Harvesting And Destroying Our Crops

Charles was one of the main suppliers of arrows and machetes in the violence that rocked Kenya’s Rift Valley last year. Eighteen months later, he and his Kalenjin tribe have not buried the hatchet.Some of the worst violence that followed the disputed December 27 polls was carried out by the Kalenjin tribe against the country’s dominant Kikuyu tribe and little in the way of reconciliation has taken place since.”We are ready to fight any time the alarm is raised, we have the weapons and we know how to use them,” said Charles, 35, who asked for his real name not to be revealed.A small lamp sheds a feeble light on his emaciated and determined face, as he gazes towards the Kerio valley, a remote part of western Kenya where few roads, no mobile telephone network and few police patrol can reach.

“For the Kalenjins, land is inheritance and you can’t share it with a foreigner,” he said, referring to the Kikuyu tribe of President Mwai Kibaki, who was maintained in his job by an internationally-backed power-sharing agreement despite widespread accusations that he rigged the results.During the post-election chaos, at least 1,500 people were killed nationwide, and the Kalenjins attacked Kikuyus whom they consider to have settled their ancestral lands.”We have decided to give peace a chance, but if the Kikuyus cannot honour their agreement, then we will go another way and anything can happen,” warned Peter Kipkurui, a tribal elder and farmer.

“The Kikuyus came to settle here, they should respect our community.”The deal brokered by former UN chief Kofi Annan last year brought an end to the fighting but its implementation has stalled on several key issues.Many Kalenjins feel they got the rough end of the stick and explain they will only accept the Kikuyus’ continued presence in their heartland under certain conditions.”If the Kikuyus try to vote like the local community wherever they are, it will be better and people here won’t have any more bad feelings towards them,” said Francis Samoei, a 48-year-old local farmer.Francis and many of his local tribesmen flatly deny any responsibility for and sometimes the very existence of what happened in early 2008. “It’s not people from this place who perpetrated that, they came from far,” he said.In a nearby camp for displaced Kikuyus, local leader Peter Maina worries that his community continues to be demonised, and says there are insufficient guarantees for them to go home.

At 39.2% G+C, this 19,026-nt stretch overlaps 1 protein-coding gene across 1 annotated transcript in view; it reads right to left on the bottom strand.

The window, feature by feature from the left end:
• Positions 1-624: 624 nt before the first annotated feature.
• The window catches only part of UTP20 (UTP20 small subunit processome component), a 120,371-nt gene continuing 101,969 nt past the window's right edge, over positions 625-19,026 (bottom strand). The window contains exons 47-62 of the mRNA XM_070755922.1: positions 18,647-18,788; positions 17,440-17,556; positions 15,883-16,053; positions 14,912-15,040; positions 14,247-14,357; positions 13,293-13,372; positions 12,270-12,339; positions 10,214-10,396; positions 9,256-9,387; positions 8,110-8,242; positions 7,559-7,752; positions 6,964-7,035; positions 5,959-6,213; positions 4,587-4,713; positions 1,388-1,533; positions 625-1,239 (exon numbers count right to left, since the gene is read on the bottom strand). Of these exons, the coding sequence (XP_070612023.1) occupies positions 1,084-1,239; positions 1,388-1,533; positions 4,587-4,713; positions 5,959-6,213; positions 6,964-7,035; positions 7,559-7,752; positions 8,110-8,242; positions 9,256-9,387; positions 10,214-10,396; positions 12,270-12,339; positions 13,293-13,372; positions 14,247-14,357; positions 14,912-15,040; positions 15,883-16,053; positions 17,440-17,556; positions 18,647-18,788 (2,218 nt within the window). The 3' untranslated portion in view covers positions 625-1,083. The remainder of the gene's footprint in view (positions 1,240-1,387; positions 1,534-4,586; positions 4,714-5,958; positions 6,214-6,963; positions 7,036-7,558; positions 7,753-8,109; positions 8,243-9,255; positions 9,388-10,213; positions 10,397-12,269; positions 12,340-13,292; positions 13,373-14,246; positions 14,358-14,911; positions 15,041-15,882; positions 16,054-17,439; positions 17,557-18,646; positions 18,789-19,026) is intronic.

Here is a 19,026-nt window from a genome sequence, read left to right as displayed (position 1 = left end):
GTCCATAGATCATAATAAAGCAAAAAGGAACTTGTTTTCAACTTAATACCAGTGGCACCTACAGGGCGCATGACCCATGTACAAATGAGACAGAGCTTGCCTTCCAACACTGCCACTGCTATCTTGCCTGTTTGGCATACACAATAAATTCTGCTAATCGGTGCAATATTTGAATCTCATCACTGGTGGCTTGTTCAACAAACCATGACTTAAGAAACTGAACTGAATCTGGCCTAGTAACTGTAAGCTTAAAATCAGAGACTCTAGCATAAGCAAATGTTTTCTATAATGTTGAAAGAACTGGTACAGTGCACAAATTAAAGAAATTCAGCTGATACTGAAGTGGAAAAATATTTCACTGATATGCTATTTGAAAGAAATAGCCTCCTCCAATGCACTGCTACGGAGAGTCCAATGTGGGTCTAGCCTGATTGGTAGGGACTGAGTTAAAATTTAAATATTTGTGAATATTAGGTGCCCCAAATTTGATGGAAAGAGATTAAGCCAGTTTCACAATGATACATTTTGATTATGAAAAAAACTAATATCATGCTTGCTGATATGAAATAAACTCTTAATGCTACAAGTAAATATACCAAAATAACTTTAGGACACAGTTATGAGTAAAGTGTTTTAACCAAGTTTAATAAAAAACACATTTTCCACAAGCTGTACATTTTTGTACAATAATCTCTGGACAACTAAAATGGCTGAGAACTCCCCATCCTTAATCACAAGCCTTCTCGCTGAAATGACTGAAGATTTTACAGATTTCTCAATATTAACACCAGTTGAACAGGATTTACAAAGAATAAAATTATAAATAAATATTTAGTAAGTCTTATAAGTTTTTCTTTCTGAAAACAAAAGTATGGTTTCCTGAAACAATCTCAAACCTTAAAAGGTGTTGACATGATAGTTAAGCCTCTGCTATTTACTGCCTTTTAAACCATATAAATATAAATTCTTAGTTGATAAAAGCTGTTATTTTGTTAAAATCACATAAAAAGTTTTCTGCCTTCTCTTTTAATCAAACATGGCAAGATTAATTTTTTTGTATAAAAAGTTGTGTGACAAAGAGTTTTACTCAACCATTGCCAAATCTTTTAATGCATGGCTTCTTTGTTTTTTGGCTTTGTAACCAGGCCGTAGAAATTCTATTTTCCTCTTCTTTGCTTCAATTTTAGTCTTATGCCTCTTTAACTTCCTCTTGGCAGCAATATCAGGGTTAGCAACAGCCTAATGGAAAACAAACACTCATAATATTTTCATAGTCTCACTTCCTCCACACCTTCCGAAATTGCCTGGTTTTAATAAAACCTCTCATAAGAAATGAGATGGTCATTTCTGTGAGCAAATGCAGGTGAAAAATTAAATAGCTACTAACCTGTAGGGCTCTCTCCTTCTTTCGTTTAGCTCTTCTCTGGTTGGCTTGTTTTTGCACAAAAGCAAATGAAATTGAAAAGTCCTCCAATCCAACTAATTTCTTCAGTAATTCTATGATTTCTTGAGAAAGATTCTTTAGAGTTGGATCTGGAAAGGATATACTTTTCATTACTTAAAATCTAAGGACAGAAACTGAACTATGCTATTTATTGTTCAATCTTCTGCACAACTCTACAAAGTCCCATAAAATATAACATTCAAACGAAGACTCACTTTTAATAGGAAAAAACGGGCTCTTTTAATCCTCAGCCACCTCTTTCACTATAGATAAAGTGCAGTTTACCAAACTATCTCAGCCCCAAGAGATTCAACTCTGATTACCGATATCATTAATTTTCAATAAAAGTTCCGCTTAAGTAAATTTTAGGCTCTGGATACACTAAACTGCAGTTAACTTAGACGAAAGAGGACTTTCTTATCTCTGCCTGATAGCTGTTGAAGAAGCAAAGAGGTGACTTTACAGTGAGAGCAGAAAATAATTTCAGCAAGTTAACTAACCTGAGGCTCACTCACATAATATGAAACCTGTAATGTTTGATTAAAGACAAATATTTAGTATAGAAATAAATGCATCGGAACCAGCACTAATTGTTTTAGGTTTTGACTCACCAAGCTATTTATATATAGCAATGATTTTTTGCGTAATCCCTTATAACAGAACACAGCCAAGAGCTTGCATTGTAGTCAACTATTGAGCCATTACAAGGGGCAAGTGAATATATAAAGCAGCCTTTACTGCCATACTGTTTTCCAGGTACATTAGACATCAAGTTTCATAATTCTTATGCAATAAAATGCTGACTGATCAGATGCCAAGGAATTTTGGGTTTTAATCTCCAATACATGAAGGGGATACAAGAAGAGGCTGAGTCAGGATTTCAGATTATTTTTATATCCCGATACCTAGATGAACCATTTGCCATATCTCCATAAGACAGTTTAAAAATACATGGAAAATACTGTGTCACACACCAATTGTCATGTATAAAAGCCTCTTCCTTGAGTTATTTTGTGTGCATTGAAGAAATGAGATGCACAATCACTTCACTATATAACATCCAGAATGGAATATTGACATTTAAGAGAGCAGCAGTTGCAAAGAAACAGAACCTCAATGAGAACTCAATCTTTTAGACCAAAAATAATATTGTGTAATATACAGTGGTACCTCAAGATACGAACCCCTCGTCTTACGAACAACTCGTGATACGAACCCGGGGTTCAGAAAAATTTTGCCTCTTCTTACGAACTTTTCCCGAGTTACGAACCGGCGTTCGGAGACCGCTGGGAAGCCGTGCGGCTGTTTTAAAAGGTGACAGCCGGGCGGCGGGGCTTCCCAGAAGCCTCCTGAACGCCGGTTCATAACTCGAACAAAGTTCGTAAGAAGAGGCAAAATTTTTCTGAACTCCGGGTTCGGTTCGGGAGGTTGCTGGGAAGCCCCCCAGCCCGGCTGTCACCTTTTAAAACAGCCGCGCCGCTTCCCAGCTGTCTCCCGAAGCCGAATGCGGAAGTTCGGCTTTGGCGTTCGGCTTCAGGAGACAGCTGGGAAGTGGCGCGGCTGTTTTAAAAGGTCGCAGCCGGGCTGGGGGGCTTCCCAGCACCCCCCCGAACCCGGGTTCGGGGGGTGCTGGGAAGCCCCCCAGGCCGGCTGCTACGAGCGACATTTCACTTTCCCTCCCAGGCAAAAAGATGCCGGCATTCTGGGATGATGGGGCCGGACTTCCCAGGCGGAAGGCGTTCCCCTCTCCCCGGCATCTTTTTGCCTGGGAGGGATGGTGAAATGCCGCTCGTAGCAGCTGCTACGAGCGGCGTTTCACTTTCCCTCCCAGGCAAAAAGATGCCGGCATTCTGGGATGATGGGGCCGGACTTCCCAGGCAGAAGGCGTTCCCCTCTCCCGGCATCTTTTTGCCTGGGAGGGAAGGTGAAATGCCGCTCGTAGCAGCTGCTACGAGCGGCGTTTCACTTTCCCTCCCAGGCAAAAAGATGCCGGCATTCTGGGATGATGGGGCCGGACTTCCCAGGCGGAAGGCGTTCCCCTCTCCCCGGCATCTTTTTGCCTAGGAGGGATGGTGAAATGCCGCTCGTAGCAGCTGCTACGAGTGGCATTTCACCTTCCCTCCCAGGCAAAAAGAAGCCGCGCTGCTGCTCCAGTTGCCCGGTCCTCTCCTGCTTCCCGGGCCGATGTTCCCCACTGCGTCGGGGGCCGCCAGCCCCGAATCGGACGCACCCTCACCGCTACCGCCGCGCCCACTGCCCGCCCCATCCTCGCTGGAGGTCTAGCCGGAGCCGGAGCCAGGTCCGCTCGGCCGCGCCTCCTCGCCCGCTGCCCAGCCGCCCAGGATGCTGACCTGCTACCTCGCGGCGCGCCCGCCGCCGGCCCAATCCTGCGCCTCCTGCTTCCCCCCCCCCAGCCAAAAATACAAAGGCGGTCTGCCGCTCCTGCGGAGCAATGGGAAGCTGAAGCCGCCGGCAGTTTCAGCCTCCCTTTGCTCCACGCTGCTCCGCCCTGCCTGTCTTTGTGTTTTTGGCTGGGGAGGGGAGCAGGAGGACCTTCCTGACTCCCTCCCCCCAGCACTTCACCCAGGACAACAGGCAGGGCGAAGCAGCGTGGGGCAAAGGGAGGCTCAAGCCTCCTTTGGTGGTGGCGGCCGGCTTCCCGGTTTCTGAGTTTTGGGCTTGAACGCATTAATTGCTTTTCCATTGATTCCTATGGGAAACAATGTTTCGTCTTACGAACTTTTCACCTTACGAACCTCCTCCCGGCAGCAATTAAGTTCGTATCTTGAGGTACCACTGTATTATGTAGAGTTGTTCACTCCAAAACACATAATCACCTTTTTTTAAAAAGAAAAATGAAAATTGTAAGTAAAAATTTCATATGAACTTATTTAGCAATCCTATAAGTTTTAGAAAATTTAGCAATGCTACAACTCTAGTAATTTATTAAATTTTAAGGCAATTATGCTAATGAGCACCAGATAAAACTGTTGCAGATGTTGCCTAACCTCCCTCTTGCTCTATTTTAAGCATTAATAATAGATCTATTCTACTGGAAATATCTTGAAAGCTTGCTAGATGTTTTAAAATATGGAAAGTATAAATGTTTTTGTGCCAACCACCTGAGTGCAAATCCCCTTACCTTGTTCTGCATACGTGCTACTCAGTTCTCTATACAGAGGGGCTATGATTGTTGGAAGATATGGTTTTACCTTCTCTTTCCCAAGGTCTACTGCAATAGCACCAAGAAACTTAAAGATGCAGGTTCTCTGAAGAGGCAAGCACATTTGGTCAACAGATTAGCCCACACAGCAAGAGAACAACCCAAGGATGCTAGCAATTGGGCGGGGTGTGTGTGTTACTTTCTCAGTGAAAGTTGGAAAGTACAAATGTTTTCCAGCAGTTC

“These Kalenjins don’t consider us their equals anymore. They just want us to leave so that they can remain alone, that’s why they keep on harvesting and destroying our crops,” he said.”They told us that we need to forget about what happened, that it was Satan who did all that chaos.”

In Gitwe, a small village near the city of Eldoret, the segregation has been institutionalised, down to the school system.Anthony Mwangi has never seen his former Kalenjin classmates since the violence. They now go to a “Kalenjin only” school on a nearby hill. His school, which was partially destroyed, is now a school for Kikuyu pupils like himself.

“The Kalenjin are afraid and guilty of what they did during the violence,” said Anthony, a well-built 17-year-old in a beige uniform.Gitwe school’s head teacher, Peter Ashimosi, says the psychological impact of the violence is still felt by the children and warns that the lack of interaction between the communities risks engendering more problems.”Before the violence, the school was a mixture of ethnic groups. The children were mixing freely, there were no tensions at all,” he said.

“It’s believed that the one’s who burned the schools are from houses down the valley (Kalenjin), so the Kalenjin parents feared retaliation and pulled out their children,” he explained.Across the ridge from Gitwe, is Lomok school having only Kalenjin pupils and teachers. Ann, a teacher, lamented that the “segregation will affect overall peace.””The pupils will just learn that it is wrong to live with other communities,” she added.Veronica Wanjiru, 16, expresses the distrust that continues to take root in Kenya’s Rift Valley.

“They didn’t come back because they knew what they did: they burned houses, our school, they killed people,” said the young Kikuyu girl, who still lives in a camp with her grandmother.

“I had two good friends that I miss. But even if they come back, I won’t be so close to them because I can’t trust them any more.”

Ruben Kebatta explains that he will not let his 14-year-old twins interact with Kalenjins anymore: “We are still very bitter; we lost a lot of property and lives,” he said.”May we dwell in unity, peace and liberty.” The words of the national anthem the Gitwe schoolchildren sing under the Kenyan flag every morning have a hollow ring, with no reconciliation in sight.Charles doesn’t begin to make any apology for the 2008 violence and his complaint that his tribe is systematically discriminated against seems to carry the promise of more unrest.

“If the people didn’t fight last year, we would not have a power-sharing government, we would not have justice, just a stolen victory… I think it was necessary for the people to fight.”

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